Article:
New York University professor Dave Kopel has written an important article about the many myths surrounding guns and kids.
“Scary Tales About Kids & Guns” separates fact from fiction. The article reveals important information that every parent should know about guns and their children.
Myth 1: People who use guns to commit murder are regular people who get angry or ‘snap’.
Fact: 90% of murderers have criminal records. The majority of gun crime is committed by criminals. [NY Times April 8, 2006 – The Baltimore Sun Jan 1, 2007]
Myth 2: Accidental shootings of children are at epidemic proportions.
Fact: Since 1950 the rate of fatal gun accidents among children has declined by 90%. In 2007 65 children died in gun accidents in the United States. [Brief District of Columbia v. Heller]
Myth 3: Being killed by guns is a leading cause of death for children.
Fact: Bathtubs kill twice as many children as guns and swimming pools kill three times as many children as guns in the U.S. each year. [Centers for Disease Control and Prevention]
The facts are clear from a comprehensive study of gun accidents [Accidents Analysis & Prevention Waller & Whorton]; people who cause these accidents have higher rates of arrest for violence, alcohol abuse, highway crashes and moving violations. Personality defects and criminal behavior is the primary contributor to gun accidents.
While gun crime is a serious issue in the United States accurate facts are critical when parents make decisions about their children’s safety.
The following information will help you to better protect your children from abuse by nannies, babysitters and aggressive family/friends. Please feel free to share this information sheet with others. You may contact our firm firstname.lastname@example.org at any time if you need additional information.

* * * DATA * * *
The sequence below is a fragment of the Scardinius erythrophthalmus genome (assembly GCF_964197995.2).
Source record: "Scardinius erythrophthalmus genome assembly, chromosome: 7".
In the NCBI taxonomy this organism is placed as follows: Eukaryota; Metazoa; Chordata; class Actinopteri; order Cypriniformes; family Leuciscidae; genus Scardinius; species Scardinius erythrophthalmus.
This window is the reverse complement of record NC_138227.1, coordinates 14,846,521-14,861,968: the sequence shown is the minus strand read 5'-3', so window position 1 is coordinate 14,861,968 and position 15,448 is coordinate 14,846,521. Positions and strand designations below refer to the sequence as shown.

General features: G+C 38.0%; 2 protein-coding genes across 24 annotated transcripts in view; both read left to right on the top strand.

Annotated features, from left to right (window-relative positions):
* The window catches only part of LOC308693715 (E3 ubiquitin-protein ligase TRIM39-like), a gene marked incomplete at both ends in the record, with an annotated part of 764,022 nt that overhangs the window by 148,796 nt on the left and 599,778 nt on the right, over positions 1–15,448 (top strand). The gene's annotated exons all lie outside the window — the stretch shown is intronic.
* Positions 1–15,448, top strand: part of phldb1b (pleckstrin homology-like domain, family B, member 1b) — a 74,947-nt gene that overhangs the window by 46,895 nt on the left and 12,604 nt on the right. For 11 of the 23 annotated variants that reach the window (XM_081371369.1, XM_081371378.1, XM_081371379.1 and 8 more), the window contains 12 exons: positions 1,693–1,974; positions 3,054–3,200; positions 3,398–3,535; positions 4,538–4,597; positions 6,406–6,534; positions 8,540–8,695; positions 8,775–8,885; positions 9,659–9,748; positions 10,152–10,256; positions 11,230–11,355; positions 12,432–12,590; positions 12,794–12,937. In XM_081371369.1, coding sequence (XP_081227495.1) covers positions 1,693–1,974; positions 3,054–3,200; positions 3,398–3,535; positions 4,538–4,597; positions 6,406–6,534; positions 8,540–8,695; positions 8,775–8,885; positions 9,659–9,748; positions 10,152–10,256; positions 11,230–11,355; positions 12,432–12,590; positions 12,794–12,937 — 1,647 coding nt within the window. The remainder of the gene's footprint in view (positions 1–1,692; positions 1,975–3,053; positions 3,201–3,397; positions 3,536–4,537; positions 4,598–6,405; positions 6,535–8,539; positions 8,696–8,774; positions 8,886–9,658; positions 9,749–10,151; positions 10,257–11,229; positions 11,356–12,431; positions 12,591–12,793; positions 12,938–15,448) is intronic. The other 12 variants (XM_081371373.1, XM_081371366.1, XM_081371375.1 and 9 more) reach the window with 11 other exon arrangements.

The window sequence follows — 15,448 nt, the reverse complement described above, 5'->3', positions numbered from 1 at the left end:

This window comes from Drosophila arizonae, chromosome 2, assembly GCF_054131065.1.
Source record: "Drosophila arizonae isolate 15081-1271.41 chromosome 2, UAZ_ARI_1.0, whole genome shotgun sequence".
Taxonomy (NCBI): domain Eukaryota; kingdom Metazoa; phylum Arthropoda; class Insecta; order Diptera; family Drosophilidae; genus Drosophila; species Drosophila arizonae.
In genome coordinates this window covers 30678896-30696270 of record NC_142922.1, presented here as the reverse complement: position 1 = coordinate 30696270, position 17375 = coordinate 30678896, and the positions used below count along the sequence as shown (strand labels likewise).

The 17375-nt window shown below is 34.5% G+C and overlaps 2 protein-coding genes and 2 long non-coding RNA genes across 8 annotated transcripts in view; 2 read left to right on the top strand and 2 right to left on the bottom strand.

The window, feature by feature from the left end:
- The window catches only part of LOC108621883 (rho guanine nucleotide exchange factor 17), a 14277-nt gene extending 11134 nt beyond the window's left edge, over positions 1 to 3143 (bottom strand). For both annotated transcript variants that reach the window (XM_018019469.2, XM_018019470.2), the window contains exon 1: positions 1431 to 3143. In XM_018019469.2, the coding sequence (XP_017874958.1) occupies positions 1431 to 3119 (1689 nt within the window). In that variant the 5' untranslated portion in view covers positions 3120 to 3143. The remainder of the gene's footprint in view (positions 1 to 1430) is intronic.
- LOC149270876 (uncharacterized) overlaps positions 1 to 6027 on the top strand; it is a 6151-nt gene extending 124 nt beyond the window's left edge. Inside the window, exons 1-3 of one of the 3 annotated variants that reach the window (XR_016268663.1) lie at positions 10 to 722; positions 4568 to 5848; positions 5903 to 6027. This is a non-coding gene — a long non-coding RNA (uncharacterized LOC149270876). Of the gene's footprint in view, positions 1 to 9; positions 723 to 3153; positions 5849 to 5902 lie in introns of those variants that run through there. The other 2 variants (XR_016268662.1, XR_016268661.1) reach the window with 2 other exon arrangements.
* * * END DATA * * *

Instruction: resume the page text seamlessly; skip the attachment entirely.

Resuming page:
INTERVIEWING CHILDCARE WORKERS
When you interview potential childcare workers, it is important to understand their mental stability and their potential for violence. The following questions will help you to “profile” their mental state and make a more accurate decision.
- Describe the best family you ever worked for and describe the worst family you ever worked for?
Listen carefully to their answers, does the person talk briefly about the best family and excessively about the worst family. Watch for statements like “personality conflict”. Does the person take any responsibility for their role in leaving the worst family? If not, this person is an emotionally immature person who lives in denial.
- What are some things that bothered you about the last family that you worked for?
Does the person give a long list with a “know it all” tone. Are their comments constructive or angry?
- Did you ever make suggestions?
Listen for negative comments like, “yes, but they never listened to me”.
- How would you solve a problem with the kids fighting over a toy for example?
Wrong answers would contain themes of confrontation or excessive disciplinary attitudes.
- Who is your best friend and how would you describe your friendship?
Plenty of people cannot come up with a single name in response to this question. If they give a name that is not listed as a reference, ask why? Then ask if you can call that friend as a reference.
The use of hidden cameras is an excellent legal way to monitor the behavior of childcare workers or others who enter your home.